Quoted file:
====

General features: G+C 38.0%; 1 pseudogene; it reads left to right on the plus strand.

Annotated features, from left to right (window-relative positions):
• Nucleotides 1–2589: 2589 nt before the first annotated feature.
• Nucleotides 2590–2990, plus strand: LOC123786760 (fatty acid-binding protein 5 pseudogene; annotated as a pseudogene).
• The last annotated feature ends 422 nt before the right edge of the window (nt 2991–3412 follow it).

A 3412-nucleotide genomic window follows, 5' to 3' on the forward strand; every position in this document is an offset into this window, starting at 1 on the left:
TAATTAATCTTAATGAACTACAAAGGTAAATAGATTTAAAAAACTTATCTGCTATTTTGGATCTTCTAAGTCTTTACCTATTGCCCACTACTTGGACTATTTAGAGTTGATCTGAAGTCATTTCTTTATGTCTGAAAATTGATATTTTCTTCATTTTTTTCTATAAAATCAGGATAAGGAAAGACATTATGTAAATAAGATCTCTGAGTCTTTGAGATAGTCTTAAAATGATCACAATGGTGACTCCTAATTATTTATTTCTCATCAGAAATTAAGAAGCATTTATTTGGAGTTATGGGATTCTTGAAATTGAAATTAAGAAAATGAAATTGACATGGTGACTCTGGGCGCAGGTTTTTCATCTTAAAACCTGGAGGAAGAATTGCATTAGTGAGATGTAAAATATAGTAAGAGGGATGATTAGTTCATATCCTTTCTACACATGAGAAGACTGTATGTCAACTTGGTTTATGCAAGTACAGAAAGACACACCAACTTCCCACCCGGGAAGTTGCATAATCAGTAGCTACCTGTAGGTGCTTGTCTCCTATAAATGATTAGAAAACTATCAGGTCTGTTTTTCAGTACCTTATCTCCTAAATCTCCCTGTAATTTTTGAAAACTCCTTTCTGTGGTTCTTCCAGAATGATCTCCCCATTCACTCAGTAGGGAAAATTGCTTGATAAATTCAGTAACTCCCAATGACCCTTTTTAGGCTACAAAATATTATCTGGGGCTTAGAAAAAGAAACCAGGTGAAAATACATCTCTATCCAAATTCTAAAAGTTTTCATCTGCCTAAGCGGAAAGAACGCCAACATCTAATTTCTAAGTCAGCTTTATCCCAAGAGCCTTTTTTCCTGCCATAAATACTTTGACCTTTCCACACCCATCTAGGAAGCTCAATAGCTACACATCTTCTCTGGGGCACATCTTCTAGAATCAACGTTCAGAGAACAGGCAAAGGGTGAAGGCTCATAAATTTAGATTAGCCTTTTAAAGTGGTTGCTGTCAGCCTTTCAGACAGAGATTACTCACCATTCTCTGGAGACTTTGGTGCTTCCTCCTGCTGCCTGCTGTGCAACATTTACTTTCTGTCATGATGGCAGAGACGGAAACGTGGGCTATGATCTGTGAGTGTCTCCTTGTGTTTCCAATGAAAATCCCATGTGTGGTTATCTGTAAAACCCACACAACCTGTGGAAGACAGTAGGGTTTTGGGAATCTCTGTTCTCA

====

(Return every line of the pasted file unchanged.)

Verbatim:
General features: G+C 38.0%; 1 pseudogene; it reads left to right on the plus strand.

Annotated features, from left to right (window-relative positions):
• Nucleotides 1–2589: 2589 nt before the first annotated feature.
• Nucleotides 2590–2990, plus strand: LOC123786760 (fatty acid-binding protein 5 pseudogene; annotated as a pseudogene).
• The last annotated feature ends 422 nt before the right edge of the window (nt 2991–3412 follow it).

A 3412-nucleotide genomic window follows, 5' to 3' on the forward strand; every position in this document is an offset into this window, starting at 1 on the left:
TAATTAATCTTAATGAACTACAAAGGTAAATAGATTTAAAAAACTTATCTGCTATTTTGGATCTTCTAAGTCTTTACCTATTGCCCACTACTTGGACTATTTAGAGTTGATCTGAAGTCATTTCTTTATGTCTGAAAATTGATATTTTCTTCATTTTTTTCTATAAAATCAGGATAAGGAAAGACATTATGTAAATAAGATCTCTGAGTCTTTGAGATAGTCTTAAAATGATCACAATGGTGACTCCTAATTATTTATTTCTCATCAGAAATTAAGAAGCATTTATTTGGAGTTATGGGATTCTTGAAATTGAAATTAAGAAAATGAAATTGACATGGTGACTCTGGGCGCAGGTTTTTCATCTTAAAACCTGGAGGAAGAATTGCATTAGTGAGATGTAAAATATAGTAAGAGGGATGATTAGTTCATATCCTTTCTACACATGAGAAGACTGTATGTCAACTTGGTTTATGCAAGTACAGAAAGACACACCAACTTCCCACCCGGGAAGTTGCATAATCAGTAGCTACCTGTAGGTGCTTGTCTCCTATAAATGATTAGAAAACTATCAGGTCTGTTTTTCAGTACCTTATCTCCTAAATCTCCCTGTAATTTTTGAAAACTCCTTTCTGTGGTTCTTCCAGAATGATCTCCCCATTCACTCAGTAGGGAAAATTGCTTGATAAATTCAGTAACTCCCAATGACCCTTTTTAGGCTACAAAATATTATCTGGGGCTTAGAAAAAGAAACCAGGTGAAAATACATCTCTATCCAAATTCTAAAAGTTTTCATCTGCCTAAGCGGAAAGAACGCCAACATCTAATTTCTAAGTCAGCTTTATCCCAAGAGCCTTTTTTCCTGCCATAAATACTTTGACCTTTCCACACCCATCTAGGAAGCTCAATAGCTACACATCTTCTCTGGGGCACATCTTCTAGAATCAACGTTCAGAGAACAGGCAAAGGGTGAAGGCTCATAAATTTAGATTAGCCTTTTAAAGTGGTTGCTGTCAGCCTTTCAGACAGAGATTACTCACCATTCTCTGGAGACTTTGGTGCTTCCTCCTGCTGCCTGCTGTGCAACATTTACTTTCTGTCATGATGGCAGAGACGGAAACGTGGGCTATGATCTGTGAGTGTCTCCTTGTGTTTCCAATGAAAATCCCATGTGTGGTTATCTGTAAAACCCACACAACCTGTGGAAGACAGTAGGGTTTTGGGAATCTCTGTTCTCA